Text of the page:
William Kinlaw, Mark Kritzman, and David Turkington have a head for business indexes — and a theory that traces its past to a human skull, which they say can predict a recession more accurately than any living head with a brain can.
The MIT and State Street researchers have created a new index of the business cycle, named the KKT Index, which is based on a once-forgotten statistic created in 1927 to analyze resemblances in human skulls. The so-called Mahalanobis distance was rediscovered 20 years ago and applied to measure turbulence in the financial markets, and has since been used for other applications, such as diagnosing diseases and detecting anomalies in self-driving vehicles.
While the Mahalanobis distance was originally intended to determine if a set of dimensions for a skull was more plausibly associated with one group versus another, the index uses it to determine if the values for a set of economic variables are more closely associated with the values that prevailed during past recessions or periods of robust growth.
So instead of inputting skull measurements, the KKT Index uses economic data. The index applies economic data to the principles of the Mahalanobis distance — which measures a distance between a point and a distribution — to measure the similarity of a set of economic variables to past episodes of recession and robust growth. The economic data include industrial production, non-farm payrolls, stock market returns, and slope of the yield curve from January 1916 to November 2019.
As of November, the value of the KKT index was 76%, which means it estimated a 76% chance of a recession within the proceeding six months. To put that in perspective, the researchers say that the unconditional likelihood of a recession within any six-month period is only 17%. State Street said that as of January, the index was still above 70%, although it didn’t provide an exact percentage.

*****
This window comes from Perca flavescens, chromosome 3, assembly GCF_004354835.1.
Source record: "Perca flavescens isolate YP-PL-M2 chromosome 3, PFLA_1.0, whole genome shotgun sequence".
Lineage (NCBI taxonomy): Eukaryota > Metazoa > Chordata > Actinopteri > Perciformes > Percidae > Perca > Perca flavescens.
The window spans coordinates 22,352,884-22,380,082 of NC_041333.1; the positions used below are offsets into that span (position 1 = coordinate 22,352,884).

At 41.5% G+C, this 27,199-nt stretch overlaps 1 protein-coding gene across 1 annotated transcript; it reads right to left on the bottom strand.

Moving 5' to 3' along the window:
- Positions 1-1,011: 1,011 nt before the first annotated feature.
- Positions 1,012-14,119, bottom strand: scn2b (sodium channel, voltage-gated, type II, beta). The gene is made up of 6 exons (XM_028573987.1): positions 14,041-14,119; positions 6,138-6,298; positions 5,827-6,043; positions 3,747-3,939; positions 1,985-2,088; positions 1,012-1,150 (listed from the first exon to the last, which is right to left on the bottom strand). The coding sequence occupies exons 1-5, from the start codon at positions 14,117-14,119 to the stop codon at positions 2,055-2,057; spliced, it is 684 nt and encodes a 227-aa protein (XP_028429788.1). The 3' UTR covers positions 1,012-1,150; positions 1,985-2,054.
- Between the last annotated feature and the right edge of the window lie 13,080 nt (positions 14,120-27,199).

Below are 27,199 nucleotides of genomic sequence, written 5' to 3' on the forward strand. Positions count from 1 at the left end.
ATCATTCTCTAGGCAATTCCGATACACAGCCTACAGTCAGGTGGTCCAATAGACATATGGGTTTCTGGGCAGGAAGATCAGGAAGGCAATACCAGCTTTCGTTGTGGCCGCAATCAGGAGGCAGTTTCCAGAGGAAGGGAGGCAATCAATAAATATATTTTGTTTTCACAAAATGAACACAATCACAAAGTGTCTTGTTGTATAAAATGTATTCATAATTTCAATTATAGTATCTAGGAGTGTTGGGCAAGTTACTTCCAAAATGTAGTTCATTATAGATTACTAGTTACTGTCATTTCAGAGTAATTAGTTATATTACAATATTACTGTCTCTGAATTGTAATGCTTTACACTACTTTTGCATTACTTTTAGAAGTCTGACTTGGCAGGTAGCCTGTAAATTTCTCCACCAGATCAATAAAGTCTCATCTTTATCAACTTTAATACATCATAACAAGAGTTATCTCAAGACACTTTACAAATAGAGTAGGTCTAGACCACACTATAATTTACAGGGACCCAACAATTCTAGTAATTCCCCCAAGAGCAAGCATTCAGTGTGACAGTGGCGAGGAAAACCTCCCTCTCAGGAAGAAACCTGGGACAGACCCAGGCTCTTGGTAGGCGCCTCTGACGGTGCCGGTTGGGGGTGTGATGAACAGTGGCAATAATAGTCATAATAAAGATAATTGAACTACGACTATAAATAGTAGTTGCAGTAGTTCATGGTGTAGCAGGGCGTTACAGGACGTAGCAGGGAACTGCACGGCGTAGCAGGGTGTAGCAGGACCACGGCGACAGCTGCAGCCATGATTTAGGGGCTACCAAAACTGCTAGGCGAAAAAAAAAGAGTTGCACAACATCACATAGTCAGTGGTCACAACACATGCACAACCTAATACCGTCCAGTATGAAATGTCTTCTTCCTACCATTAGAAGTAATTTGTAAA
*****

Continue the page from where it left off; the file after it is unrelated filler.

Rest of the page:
“An index level of 76% does not necessarily mean that the economy is currently in recession,” the researchers wrote in their paper, A New Index of the Business Cycle. “Rather we should interpret it as an indication of the potential for the economy to enter recession in the foreseeable future.”
The researchers say their index is more effective than the Conference Board’s indexes of “leading, coincident, and lagging indicators,” which they say tend to coincide with recessions rather than anticipate them like the KKT Index does.
To demonstrate their point, they say that, historically, when the KKT Index exceeded 50%, a recession occurred within six months 54% of the time. When it exceeded 60%, a recession hit within six months 61% of the time, and when it was above 70% a recession came exactly 70% of the time. When it topped 80%, recession occurred 77% of the time, and when it rose above 90%, a recession came 91% of the time.
“As a single index, it conveys information about the path of the business cycle,” they wrote. “Unlike the Conference Board Index of Coincident Indicators, our index gives an independent assessment of the state of the economy because it is constructed from variables that are different than those used by the NBER [National Bureau of Economic Research] to identify recessions.”
They also argue that the KKT Index is more objective than the NBER’s identification of recessions because it is strictly data driven and therefore free of bias. Additionally, they say it gives a more objective assessment of the business cycle than the Conference Board Indexes because it is expressed in units of statistical likelihood.
“The KKT Index rises leading up to every recession so that the combination of its trajectory and level provides a reliable indicator of the likelihood of recession,” the paper said. “As of late 2019, the Conference Board’s Index of Leading Indicators shows a significant discrepancy with the KKT Index. Whereas the KKT Index has spiked recently, the Conference Board’s Index of Leading Indicators has remained flat.”
Kinlaw is a senior managing director at State Street Associates; Kritzman is CEO of Windham Capital Management and a senior lecturer at MIT’s Sloan School of Management; and Turkington is a senior managing director at State Street.